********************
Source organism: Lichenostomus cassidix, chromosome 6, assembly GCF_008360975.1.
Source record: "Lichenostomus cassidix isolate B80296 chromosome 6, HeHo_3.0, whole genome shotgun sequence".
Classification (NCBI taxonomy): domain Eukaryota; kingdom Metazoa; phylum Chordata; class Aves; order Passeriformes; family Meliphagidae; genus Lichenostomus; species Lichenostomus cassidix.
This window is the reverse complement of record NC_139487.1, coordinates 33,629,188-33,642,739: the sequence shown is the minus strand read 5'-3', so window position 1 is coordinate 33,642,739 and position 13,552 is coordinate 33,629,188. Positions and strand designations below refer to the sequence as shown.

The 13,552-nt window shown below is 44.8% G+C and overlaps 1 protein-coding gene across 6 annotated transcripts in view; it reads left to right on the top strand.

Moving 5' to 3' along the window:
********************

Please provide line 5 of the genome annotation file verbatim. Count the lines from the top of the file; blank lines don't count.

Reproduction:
The 13,552-nt window shown below is 44.8% G+C and overlaps 1 protein-coding gene across 6 annotated transcripts in view; it reads left to right on the top strand.